The Influence of Self-Disclosure on Relationships

Self-disclosure plays a role in friendships
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When you meet someone new, are you one of those people who immediately shares personal and intimate details of your life? Or are you someone who holds back such information and shares only the deeply private things about yourself with a select few? This sharing of personal details about your life—your feelings, thoughts, memories, and other such things—is referred to as self-disclosure. If you tend to share a lot right away, then you likely have a high level of self-disclosure.

If you are more reserved about such things, then you have lower levels of self-disclosure.

But this self-disclosure entails more than how much you are willing to tell others about yourself; it is also a crucial building block of intimacy and absolutely vital to a wide variety of social relationships. After all, how far would a romance go if you were not willing to share your thoughts and experiences with your partner?

Mutual Give-and-Take

Building a successful relationship involves a mutual give-and-take between partners. Self-disclosure may be more limited in the early stages of a new relationship, but part of the reason people grow closer and more deeply involved is that they become progressively more open to sharing with their partner. In order to build a deep and trusting relationship, some level of self-disclosure is necessary and the more intimate the relationship, the deeper this disclosure tends to be.

Self-disclosure can sometimes go well—it can lead to closer relationships and a better-shared understanding with the people you come into contact with each day. But sometimes these personal revelations don't go quite as planned. Have you ever said a bit too much during a job interview? Or posted something a little too personal on Facebook?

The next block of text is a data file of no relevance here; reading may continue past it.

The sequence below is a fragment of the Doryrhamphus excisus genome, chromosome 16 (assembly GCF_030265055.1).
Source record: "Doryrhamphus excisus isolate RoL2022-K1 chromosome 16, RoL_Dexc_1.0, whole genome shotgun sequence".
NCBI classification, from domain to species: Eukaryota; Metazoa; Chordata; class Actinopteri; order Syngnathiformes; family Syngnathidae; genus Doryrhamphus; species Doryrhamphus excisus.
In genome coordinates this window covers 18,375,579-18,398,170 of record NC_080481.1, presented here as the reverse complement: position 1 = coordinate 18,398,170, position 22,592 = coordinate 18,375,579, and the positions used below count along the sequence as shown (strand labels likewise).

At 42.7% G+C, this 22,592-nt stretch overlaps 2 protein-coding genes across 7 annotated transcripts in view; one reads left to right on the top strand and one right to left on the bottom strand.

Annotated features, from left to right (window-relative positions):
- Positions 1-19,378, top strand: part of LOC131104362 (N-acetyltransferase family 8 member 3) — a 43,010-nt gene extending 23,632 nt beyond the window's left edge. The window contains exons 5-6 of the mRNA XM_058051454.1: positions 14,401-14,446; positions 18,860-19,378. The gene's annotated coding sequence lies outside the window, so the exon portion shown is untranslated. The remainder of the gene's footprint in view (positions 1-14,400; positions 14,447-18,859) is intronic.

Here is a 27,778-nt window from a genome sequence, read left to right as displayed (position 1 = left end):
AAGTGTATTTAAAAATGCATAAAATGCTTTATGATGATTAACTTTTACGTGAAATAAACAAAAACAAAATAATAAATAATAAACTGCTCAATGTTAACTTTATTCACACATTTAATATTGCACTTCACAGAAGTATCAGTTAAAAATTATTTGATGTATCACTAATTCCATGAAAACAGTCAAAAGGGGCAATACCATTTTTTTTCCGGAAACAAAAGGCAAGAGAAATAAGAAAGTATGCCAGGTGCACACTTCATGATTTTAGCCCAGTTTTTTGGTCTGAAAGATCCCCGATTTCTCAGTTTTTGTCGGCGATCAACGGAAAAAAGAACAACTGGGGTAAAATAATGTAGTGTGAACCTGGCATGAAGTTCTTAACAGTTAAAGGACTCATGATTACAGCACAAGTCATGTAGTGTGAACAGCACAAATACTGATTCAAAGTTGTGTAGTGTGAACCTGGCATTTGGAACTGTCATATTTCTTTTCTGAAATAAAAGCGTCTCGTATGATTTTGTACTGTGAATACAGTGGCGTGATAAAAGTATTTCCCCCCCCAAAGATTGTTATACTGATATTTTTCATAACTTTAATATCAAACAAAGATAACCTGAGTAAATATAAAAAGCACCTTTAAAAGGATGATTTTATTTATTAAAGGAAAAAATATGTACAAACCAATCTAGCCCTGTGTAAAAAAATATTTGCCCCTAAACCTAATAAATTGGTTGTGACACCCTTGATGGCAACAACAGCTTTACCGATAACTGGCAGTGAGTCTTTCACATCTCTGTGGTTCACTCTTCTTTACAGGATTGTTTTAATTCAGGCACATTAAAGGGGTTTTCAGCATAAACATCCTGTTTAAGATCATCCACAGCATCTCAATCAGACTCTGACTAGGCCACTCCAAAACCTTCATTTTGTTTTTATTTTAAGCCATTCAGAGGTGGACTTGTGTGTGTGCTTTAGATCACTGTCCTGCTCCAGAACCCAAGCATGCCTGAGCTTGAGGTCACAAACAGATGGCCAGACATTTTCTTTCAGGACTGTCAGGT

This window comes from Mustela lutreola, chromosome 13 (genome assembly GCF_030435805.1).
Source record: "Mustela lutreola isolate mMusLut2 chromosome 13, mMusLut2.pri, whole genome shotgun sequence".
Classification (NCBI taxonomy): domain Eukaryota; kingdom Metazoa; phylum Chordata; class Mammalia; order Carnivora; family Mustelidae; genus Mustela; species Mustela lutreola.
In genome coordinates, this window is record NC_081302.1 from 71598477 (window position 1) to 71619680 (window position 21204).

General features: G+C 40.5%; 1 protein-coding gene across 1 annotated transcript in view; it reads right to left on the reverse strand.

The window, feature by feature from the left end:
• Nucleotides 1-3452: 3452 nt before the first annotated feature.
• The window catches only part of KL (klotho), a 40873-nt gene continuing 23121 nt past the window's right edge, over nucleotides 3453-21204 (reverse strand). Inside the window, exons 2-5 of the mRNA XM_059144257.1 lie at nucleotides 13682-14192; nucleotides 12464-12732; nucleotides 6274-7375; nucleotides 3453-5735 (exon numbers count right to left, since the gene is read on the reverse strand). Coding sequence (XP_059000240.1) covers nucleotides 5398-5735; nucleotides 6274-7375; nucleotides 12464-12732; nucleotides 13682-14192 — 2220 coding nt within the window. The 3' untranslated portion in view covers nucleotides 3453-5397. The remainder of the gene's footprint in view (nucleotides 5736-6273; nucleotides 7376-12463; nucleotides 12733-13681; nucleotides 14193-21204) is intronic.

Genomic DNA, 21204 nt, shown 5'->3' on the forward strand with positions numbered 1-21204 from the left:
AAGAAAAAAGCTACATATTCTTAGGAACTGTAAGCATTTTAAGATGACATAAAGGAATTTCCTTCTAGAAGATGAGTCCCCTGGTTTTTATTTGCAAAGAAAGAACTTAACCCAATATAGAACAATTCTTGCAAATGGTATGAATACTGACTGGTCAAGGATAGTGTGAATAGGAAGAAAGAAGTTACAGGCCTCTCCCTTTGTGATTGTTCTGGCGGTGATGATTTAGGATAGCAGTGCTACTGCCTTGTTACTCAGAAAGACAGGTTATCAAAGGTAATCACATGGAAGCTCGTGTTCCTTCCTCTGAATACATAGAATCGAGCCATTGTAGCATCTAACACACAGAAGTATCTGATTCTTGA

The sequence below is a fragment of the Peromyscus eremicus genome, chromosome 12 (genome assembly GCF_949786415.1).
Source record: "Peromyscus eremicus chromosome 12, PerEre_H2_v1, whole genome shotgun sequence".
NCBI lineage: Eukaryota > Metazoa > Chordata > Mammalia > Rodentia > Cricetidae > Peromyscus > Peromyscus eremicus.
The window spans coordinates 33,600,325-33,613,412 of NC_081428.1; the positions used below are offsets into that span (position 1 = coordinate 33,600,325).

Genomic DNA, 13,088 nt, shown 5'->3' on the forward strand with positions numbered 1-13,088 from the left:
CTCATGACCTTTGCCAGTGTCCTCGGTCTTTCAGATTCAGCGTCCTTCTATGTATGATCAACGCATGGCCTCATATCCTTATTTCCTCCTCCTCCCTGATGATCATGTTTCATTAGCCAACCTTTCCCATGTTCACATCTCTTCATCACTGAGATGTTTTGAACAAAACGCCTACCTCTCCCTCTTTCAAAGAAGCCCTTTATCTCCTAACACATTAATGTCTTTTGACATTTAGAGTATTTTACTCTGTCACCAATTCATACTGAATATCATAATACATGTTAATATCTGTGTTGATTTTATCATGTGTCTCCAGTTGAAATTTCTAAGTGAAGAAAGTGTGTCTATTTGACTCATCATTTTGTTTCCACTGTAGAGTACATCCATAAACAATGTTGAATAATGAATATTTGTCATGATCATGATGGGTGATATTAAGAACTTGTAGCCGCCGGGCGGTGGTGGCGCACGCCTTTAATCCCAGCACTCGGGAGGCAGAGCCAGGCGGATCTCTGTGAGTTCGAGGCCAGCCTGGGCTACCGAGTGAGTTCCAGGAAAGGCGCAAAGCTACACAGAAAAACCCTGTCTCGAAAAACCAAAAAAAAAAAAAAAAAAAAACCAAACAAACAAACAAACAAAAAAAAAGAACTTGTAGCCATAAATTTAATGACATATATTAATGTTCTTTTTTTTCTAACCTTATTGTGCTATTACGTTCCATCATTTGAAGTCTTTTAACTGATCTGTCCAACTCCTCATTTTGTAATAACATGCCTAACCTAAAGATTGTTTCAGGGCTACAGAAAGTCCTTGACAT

Inappropriate or poorly timed self-disclosure can sometimes lead to embarrassment and can even damage relationships. Successful self-disclosure hinges on a variety of factors, including the type of relationship people share, the setting in which this information is relayed, and the current level of intimacy shared by those involved. 

As Relationships Grow Closer, so Does Self-Disclosure

So how do people determine what to disclose about themselves and when? According to social penetration theory, the process of getting to know another person is characterized by a reciprocal sharing of personal information. This back-and-forth self-disclosure influences how a relationship develops, including how quickly the relationship forms and how close the relationship becomes.

At the beginning stages of a relationship, people tend to be more cautious about how much they share with others. Whether you are at the early stages of a friendship, a working partnership, or a romantic affair, you will probably be more reticent about sharing your feelings, hopes, thoughts, dreams, fears, and memories. As the relationship becomes closer, as you begin to share more and more with the other person, your level of self-disclosure will also increase as well.

People Tend to Share More When Others Share First

When someone tells you something deeply personal, do you ever feel compelled to share some similar detail from your own life? It is what is known as the norm of reciprocity that often makes us feel pressure to share with other people who have already divulged something about their own lives and feelings to us. If someone tells you how they felt after reading a book, then you might feel a need to reciprocate and articulate how the book made you feel. If someone shares a painful experience from their recent past, then you might also feel a need to relate a similar difficulty that you faced in your own life.